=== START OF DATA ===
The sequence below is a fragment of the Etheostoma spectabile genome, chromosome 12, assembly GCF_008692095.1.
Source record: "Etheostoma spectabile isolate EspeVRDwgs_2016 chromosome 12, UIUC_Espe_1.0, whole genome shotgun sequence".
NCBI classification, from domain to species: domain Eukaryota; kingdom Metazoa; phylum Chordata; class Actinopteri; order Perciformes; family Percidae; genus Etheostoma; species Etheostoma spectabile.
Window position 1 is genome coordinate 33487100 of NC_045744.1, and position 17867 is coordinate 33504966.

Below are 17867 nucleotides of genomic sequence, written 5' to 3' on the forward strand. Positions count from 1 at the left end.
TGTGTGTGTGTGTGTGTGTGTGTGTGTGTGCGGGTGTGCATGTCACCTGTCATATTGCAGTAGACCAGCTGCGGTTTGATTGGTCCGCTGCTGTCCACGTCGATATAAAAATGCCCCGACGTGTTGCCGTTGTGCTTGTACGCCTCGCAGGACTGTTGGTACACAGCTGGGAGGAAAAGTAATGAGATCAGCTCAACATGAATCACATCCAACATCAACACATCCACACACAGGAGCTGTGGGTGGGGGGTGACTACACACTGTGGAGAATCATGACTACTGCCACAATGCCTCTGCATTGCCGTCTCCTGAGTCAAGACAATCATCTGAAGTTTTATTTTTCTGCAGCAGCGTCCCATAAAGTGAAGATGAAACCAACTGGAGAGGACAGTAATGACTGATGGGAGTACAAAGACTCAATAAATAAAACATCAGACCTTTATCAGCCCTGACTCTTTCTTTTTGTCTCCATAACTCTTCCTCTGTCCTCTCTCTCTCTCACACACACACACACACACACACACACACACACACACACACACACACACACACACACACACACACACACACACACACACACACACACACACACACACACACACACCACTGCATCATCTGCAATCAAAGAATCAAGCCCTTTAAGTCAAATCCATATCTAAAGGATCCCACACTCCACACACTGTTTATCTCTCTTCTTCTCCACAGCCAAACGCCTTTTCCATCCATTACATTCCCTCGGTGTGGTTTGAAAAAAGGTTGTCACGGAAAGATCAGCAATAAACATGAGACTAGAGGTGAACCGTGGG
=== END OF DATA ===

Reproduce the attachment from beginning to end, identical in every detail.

The sequence below is a fragment of the Etheostoma spectabile genome, chromosome 12, assembly GCF_008692095.1.
Source record: "Etheostoma spectabile isolate EspeVRDwgs_2016 chromosome 12, UIUC_Espe_1.0, whole genome shotgun sequence".
NCBI classification, from domain to species: domain Eukaryota; kingdom Metazoa; phylum Chordata; class Actinopteri; order Perciformes; family Percidae; genus Etheostoma; species Etheostoma spectabile.
Window position 1 is genome coordinate 33487100 of NC_045744.1, and position 17867 is coordinate 33504966.

Below are 17867 nucleotides of genomic sequence, written 5' to 3' on the forward strand. Positions count from 1 at the left end.
TGTGTGTGTGTGTGTGTGTGTGTGTGTGTGCGGGTGTGCATGTCACCTGTCATATTGCAGTAGACCAGCTGCGGTTTGATTGGTCCGCTGCTGTCCACGTCGATATAAAAATGCCCCGACGTGTTGCCGTTGTGCTTGTACGCCTCGCAGGACTGTTGGTACACAGCTGGGAGGAAAAGTAATGAGATCAGCTCAACATGAATCACATCCAACATCAACACATCCACACACAGGAGCTGTGGGTGGGGGGTGACTACACACTGTGGAGAATCATGACTACTGCCACAATGCCTCTGCATTGCCGTCTCCTGAGTCAAGACAATCATCTGAAGTTTTATTTTTCTGCAGCAGCGTCCCATAAAGTGAAGATGAAACCAACTGGAGAGGACAGTAATGACTGATGGGAGTACAAAGACTCAATAAATAAAACATCAGACCTTTATCAGCCCTGACTCTTTCTTTTTGTCTCCATAACTCTTCCTCTGTCCTCTCTCTCTCTCACACACACACACACACACACACACACACACACACACACACACACACACACACACACACACACACACACACACACACACACACACACACACACACACACACACACCACTGCATCATCTGCAATCAAAGAATCAAGCCCTTTAAGTCAAATCCATATCTAAAGGATCCCACACTCCACACACTGTTTATCTCTCTTCTTCTCCACAGCCAAACGCCTTTTCCATCCATTACATTCCCTCGGTGTGGTTTGAAAAAAGGTTGTCACGGAAAGATCAGCAATAAACATGAGACTAGAGGTGAACCGTGGG